Thursday, May 17, 2012

Offer in compromise - dissipated assets

In an "offer in compromise" case, one of the issues was whether there were "dissipated assets."  Taxpayer argued that Appeals erred in including his day trading losses as dissipated assets because doing so in effect “requires all taxpayers to liquidate all assets upon initial assessment of taxes to avoid potentially “dissipating” an asset via decline in asset value prior to payment. Under such a rule, a taxpayer would be required to sell her house immediately upon assessment of a tax liability for fear of a drop in its value.” The Commissioner points out, a mere drop in value of an existing asset would not count as dissipated because it would not have been “transferred” or “spent.” The court found day trading to be more speculative than, e.g., buying or refinancing a home, and therefore finding the former and not the latter to qualify as “disregard” for one's tax liability.

TUCKER v. COMM., Cite as 109 AFTR 2d 2012-1856, 04/20/2012 , Code Sec(s) 6330; 6320; 7804

Case Information:

[pg. 2012-1856]
Code Sec(s):       6330; 6320; 7804
Court Name:      U.S. Court of Appeals, Dist. of Columbia Circuit,
Docket No.:        No. 11-1191,
Date Decided:   04/20/2012.
Prior History:      Tax Courts, (2010) 135 TC 114 and (2011) TC Memo 2011-67, RIA TC Memo ¶2011-067 (opinions by Gustafson, J.), affirmed.
Tax Year(s):        Years 2000, 2001, 2002.
Disposition:        Decision against Taxpayer.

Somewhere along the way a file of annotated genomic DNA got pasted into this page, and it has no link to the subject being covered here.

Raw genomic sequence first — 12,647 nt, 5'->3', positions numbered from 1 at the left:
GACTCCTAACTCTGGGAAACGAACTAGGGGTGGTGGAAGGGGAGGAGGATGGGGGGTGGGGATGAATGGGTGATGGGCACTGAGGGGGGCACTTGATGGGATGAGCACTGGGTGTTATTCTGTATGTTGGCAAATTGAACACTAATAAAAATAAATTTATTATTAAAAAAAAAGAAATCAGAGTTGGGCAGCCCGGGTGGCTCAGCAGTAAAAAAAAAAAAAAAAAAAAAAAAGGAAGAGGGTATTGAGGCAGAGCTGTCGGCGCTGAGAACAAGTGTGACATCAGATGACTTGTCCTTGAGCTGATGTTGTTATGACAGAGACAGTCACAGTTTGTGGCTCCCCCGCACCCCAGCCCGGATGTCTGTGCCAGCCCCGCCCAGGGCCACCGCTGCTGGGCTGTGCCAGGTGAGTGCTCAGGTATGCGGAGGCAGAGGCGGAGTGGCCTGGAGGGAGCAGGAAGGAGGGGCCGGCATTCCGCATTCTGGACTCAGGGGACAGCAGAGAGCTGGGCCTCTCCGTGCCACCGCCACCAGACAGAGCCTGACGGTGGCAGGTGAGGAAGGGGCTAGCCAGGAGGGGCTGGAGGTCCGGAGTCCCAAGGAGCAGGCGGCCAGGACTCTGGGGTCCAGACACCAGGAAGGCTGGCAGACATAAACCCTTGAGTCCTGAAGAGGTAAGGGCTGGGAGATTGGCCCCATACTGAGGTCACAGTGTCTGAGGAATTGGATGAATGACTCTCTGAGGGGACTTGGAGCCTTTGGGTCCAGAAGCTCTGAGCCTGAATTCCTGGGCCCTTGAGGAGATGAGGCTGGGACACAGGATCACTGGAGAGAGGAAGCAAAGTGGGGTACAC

Collection due process—review of administrative determination—hearings; appeals officers; duly appointed officers; IRS personnel—constitutional claims. Tax Court properly determined that IRS appeals officers, settlement officers, and team managers (collectively, appeals employees) involved in CDP hearings weren't U.S. officers who had to be appointed under Appointments Clause: appeals employees didn't exercise sufficiently significant authority to rise to officer-level status for Appointments Clause purposes. Although appeals employees did have authority to review/ compromise significant matters such as individual's tax liability, degree of discretion in exercising such authority was well below level necessary to qualify as even inferior officer under Appointments Clause. Notably, in reaching their decisions, which took place in informal proceedings without adversarial procedures, appeals employees were subject to significant supervision, prior IRS rulings, detailed guidelines, and consultation requirements such as having to seek advice from Chief Counsel Office or Associate Chief Counsel on novel or complex issues and obtaining approval from General Counsel regar2. Collection due process—review of administrative determination—offer-in-compromise—dissipation of assets— IRS discretion. Tax Court properly rejected day trader's claim that IRS's failure in CDP proceedings to accept his OIC was abuse of discretion: although settlement officer miscalculated value of dissipated assets that were includable in taxpayer's RCP, Court correctly determined that such error was harmless because corrected RCP was still more than taxpayer's outstanding tax debt. Taxpayer's objection that Court, by recomputing/correcting RCP, “improperly reworked” officer's analysis was off base since Court didn't alter officer's underlying reasoning or conclusion regarding dissipated amount being more than taxpayer's outstanding liability. Alternate argument that including day trading losses in dissipated assets in 1st place would effectively require taxpayers to liquidate all assets at time of initial assessment was also off base.ding certain monetary compromises. (212) 588-1113

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